Thursday, July 10, 2008

The TFA responds to accounting fraud failures

The Quick and the Ed

But the Office of Inspector General at the US Department of Education has charged TFA with failing to account for half of the $6 million the organization received in federal discretionary grants between 2003 and 2005. The IG's office scrutinized a sample of the federal funds and concluded in a reported released last month that "TFA did not fully comply with applicable laws and regulations..." The organization "could not provide adequate supporting documentation [for half of its expenditures] because it lacked sound fiscal accountability controls," the IG's office wrote, adding that, "On several occassions, we requested additional documentation from TFA's Vice President of Accounting and Controls, but she never provided us with adequate supporting documentation or an explanation of the expenditures."
A newly hired TFA alumni responds:

"Like oh my God, you know...

Accounting rules are like, so contributing to the achievement gap. Totally.

If more teachers were, like, totally more like us, then everything would be like sooooo cool.

I mean its not like we are sending alumni to Wall Street or anything... well even so, that is just like, so unfair.

Gag me with a spoon. you know?"

I might vote for Obama after all...

Jackson's Obama comments almost went unnoticed - Los Angeles Times

Anyone who can piss off Jesse Jackson deserves at least a second look after all, besides McCain is mutating into Bush Lite.

What my kids and the military taught me about teaching...

Last year, one of my daughters asked me to help her study for a social studies test she had at school the next day.

We got out her text book and I asked her what we were studying. "Unit 3" she said. I flipped to Unit 3, and realized that Unit 3 consisted of three chapters, each at least 10 pages long. It seemed to cover the entire history of the United States up until and including the Revolutionary War.

The tears started almost immediately. She correctly deduced that there was no way she could cover the whole unit in one night.

I asked her if her teacher had highlighted any areas to key in on, but my daughter couldn't remember.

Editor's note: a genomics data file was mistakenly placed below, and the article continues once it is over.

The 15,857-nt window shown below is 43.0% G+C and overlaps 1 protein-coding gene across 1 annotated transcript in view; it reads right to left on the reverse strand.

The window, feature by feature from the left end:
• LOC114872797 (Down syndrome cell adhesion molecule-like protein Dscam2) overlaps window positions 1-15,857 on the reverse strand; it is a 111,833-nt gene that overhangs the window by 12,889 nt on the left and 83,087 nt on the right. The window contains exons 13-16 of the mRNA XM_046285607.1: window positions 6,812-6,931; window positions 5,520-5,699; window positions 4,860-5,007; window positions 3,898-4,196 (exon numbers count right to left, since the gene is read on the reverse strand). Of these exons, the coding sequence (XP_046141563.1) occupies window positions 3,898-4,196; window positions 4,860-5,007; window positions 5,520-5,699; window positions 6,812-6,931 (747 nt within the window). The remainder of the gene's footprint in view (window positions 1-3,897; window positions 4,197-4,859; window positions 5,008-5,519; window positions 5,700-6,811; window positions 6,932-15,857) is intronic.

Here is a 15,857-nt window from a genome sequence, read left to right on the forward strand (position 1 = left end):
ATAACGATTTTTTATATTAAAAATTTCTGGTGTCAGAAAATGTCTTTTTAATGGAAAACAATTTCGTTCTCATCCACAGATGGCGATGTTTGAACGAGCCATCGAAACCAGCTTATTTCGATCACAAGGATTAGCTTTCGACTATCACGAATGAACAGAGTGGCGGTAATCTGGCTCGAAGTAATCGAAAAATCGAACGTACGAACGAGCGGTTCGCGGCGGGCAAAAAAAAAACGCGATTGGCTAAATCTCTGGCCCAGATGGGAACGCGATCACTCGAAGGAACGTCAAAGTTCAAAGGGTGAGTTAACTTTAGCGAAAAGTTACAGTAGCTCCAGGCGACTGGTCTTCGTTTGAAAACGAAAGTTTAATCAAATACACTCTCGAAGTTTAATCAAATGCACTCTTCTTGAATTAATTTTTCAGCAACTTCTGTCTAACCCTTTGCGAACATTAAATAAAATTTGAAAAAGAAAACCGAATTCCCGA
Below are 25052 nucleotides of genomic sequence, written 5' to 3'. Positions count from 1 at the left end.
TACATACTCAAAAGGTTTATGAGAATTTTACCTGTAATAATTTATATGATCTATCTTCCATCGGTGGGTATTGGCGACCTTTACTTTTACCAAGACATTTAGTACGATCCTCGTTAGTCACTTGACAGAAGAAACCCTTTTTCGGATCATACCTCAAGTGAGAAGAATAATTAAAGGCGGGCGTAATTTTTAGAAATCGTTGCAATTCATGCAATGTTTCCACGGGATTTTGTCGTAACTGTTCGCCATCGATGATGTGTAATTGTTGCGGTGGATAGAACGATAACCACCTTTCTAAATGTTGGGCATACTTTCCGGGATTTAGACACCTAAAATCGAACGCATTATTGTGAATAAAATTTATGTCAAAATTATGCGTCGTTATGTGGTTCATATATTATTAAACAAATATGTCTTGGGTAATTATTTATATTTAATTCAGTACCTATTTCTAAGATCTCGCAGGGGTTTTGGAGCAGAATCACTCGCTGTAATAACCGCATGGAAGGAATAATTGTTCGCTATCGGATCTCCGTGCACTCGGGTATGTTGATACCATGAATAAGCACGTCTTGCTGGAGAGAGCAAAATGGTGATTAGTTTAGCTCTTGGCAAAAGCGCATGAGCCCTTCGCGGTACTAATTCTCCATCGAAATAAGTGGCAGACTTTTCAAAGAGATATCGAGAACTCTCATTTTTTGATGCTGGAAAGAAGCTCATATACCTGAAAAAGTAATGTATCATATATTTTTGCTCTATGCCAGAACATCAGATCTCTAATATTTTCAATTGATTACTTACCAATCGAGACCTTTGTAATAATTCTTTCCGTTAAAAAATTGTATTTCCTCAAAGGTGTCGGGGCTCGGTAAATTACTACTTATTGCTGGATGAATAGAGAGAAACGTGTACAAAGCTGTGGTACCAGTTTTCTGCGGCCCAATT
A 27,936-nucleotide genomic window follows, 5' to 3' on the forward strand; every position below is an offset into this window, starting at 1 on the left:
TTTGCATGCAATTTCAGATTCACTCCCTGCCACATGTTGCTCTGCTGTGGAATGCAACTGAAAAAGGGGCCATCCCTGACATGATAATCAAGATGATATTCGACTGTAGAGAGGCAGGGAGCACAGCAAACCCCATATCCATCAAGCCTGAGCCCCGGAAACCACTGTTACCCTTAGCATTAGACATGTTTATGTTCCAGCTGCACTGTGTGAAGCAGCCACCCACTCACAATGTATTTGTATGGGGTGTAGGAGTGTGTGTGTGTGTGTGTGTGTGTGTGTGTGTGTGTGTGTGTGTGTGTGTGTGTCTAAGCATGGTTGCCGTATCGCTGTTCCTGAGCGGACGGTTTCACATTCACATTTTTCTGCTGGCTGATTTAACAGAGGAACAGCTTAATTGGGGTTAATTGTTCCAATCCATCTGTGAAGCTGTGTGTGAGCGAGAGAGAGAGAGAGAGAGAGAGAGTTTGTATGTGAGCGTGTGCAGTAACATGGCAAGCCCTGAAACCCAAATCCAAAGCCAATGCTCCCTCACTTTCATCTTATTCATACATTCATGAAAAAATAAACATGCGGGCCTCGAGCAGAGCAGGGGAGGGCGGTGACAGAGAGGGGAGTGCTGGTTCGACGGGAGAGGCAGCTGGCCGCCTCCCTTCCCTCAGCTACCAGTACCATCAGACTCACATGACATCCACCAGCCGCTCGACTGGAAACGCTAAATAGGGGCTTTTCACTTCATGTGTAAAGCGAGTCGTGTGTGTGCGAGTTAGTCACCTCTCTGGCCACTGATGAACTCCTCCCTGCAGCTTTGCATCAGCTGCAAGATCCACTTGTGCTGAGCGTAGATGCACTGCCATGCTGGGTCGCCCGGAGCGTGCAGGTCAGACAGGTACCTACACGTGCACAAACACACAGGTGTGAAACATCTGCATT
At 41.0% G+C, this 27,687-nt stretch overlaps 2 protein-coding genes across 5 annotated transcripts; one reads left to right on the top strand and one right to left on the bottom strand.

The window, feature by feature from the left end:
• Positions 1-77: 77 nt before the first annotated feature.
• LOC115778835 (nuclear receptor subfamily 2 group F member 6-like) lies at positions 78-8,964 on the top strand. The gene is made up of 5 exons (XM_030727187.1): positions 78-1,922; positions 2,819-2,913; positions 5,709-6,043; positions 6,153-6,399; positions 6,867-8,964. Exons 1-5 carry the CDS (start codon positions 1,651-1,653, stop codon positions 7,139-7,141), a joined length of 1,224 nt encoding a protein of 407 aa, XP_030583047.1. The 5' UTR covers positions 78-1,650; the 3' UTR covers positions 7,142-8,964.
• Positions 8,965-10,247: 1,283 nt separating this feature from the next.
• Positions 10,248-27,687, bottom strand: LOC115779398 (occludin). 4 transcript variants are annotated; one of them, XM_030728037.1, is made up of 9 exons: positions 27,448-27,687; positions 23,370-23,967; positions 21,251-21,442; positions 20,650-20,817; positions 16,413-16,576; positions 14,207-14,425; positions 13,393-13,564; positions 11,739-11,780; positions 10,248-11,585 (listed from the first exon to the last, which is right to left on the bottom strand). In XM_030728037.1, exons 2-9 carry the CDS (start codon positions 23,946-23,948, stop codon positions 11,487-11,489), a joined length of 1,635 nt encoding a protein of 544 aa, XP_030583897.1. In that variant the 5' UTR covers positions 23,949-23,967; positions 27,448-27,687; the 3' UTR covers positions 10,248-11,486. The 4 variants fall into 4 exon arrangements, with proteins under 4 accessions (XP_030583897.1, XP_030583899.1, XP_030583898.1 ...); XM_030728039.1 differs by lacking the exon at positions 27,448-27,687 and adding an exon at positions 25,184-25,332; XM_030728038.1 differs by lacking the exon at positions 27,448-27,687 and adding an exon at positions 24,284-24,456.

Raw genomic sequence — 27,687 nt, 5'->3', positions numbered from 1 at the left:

I told her to just skim read the Unit and concentrate on the main points. I was met with black stares. She had no idea which were the key points and which was just fluff.

Flash forward a week later...

My daughter brings home the test, and she has gotten a C-. I decided to look over the test and see what was covered, but as far as I could tell it was nothing but a quiz of random facts from the Unit. There was no rhyme or reason to it. Trivial matters were covered, but questions about key events were missing. As far as I could tell, she would of had to have memorized the entire Unit to get an A.


The Air Force is very big on professional development of the enlisted force.

As soon as an Airman gets selected to be an NCO, he/she is immediately sent to Airman Leadership School, and enrolled in a "Train the Trainer" course. The professional development, both residence and computer based is reinforced through each state of an NCO's career.

This continuous professional development is one the key reasons our enlisted force is the backbone of the most competent and powerful military forces ever assembled.

In ever single professional development course I have taken, one of the key themes that we are taught in training and mentoring is the establishment of training objectives and measurable goals.

When I am assigned a new Airman, I am required to sit them down and specifically state my expectations. I have been trained to make the expectations easily measurable, and not subjective.

When I develop training plans, I have to write a specific goal, and then define a measurable evaluation. Before conducting any training, I tell my trainee's exactly what I expect them to be able to accomplish upon completion of the training.

It's my responsibility to break down the task, and to go over each step. I am to assume nothing, and develop the tasks so that someone with zero experience will be able to accomplish the task upon completion of the training.